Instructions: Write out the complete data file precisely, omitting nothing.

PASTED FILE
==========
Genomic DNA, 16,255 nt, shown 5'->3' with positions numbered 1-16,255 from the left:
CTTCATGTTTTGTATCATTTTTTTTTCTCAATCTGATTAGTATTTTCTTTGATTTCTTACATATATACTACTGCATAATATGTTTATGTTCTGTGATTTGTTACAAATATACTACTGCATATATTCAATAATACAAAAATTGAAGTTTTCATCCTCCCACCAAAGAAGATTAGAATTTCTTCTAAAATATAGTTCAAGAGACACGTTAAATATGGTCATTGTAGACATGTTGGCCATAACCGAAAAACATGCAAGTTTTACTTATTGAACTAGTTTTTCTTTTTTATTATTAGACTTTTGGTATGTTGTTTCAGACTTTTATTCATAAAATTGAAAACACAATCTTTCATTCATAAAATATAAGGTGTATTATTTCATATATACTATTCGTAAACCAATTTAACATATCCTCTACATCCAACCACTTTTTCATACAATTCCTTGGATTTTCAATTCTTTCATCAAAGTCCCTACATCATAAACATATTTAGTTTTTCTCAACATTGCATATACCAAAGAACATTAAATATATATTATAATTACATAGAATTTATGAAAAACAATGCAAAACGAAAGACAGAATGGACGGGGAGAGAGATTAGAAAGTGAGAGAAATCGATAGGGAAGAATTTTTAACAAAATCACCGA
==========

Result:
Genomic DNA, 16,255 nt, shown 5'->3' with positions numbered 1-16,255 from the left:
CTTCATGTTTTGTATCATTTTTTTTTCTCAATCTGATTAGTATTTTCTTTGATTTCTTACATATATACTACTGCATAATATGTTTATGTTCTGTGATTTGTTACAAATATACTACTGCATATATTCAATAATACAAAAATTGAAGTTTTCATCCTCCCACCAAAGAAGATTAGAATTTCTTCTAAAATATAGTTCAAGAGACACGTTAAATATGGTCATTGTAGACATGTTGGCCATAACCGAAAAACATGCAAGTTTTACTTATTGAACTAGTTTTTCTTTTTTATTATTAGACTTTTGGTATGTTGTTTCAGACTTTTATTCATAAAATTGAAAACACAATCTTTCATTCATAAAATATAAGGTGTATTATTTCATATATACTATTCGTAAACCAATTTAACATATCCTCTACATCCAACCACTTTTTCATACAATTCCTTGGATTTTCAATTCTTTCATCAAAGTCCCTACATCATAAACATATTTAGTTTTTCTCAACATTGCATATACCAAAGAACATTAAATATATATTATAATTACATAGAATTTATGAAAAACAATGCAAAACGAAAGACAGAATGGACGGGGAGAGAGATTAGAAAGTGAGAGAAATCGATAGGGAAGAATTTTTAACAAAATCACCGA